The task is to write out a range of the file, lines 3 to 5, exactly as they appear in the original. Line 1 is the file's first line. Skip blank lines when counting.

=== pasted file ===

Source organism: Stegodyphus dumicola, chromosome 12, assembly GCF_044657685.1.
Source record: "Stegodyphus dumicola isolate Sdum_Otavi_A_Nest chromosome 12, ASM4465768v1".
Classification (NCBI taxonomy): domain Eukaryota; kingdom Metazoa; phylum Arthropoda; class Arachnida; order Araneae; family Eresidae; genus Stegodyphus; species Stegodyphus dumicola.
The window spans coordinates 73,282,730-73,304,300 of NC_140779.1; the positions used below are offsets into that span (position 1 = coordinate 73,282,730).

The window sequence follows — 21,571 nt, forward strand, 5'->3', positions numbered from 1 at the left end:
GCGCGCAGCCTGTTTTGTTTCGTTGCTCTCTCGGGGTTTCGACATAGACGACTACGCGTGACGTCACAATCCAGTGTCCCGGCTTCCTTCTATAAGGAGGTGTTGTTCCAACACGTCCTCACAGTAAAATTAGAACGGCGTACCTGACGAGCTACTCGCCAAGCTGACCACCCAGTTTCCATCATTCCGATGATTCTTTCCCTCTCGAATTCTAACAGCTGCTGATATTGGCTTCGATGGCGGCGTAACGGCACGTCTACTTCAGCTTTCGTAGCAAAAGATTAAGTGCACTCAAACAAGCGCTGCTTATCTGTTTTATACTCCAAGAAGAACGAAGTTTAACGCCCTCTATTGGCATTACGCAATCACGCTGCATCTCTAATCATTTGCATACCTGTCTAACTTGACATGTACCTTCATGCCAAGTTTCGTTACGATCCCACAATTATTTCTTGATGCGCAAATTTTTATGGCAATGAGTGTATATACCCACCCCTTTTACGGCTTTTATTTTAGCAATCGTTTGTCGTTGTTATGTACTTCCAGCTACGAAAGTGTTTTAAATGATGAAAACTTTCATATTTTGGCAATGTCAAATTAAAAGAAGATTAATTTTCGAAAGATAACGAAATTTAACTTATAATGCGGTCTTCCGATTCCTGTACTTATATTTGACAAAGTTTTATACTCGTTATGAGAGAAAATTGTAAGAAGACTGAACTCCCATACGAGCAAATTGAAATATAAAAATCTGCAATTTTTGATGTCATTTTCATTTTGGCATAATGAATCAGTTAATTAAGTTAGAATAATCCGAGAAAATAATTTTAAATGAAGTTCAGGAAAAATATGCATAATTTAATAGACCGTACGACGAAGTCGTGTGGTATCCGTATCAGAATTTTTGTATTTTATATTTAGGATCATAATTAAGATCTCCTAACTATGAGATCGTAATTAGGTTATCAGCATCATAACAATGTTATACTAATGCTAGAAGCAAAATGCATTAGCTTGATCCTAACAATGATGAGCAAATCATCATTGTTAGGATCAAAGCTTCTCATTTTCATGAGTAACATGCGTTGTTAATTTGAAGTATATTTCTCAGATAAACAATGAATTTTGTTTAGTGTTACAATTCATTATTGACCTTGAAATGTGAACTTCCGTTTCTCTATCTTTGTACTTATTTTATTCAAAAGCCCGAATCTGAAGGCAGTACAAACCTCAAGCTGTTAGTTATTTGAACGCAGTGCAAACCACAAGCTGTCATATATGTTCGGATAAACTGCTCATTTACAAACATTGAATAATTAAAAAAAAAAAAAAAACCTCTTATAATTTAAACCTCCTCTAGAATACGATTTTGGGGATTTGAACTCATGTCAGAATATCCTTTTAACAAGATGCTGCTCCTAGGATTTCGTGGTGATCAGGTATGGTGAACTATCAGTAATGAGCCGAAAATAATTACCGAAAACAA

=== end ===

Classification (NCBI taxonomy): domain Eukaryota; kingdom Metazoa; phylum Arthropoda; class Arachnida; order Araneae; family Eresidae; genus Stegodyphus; species Stegodyphus dumicola.
The window spans coordinates 73,282,730-73,304,300 of NC_140779.1; the positions used below are offsets into that span (position 1 = coordinate 73,282,730).

The window sequence follows — 21,571 nt, forward strand, 5'->3', positions numbered from 1 at the left end: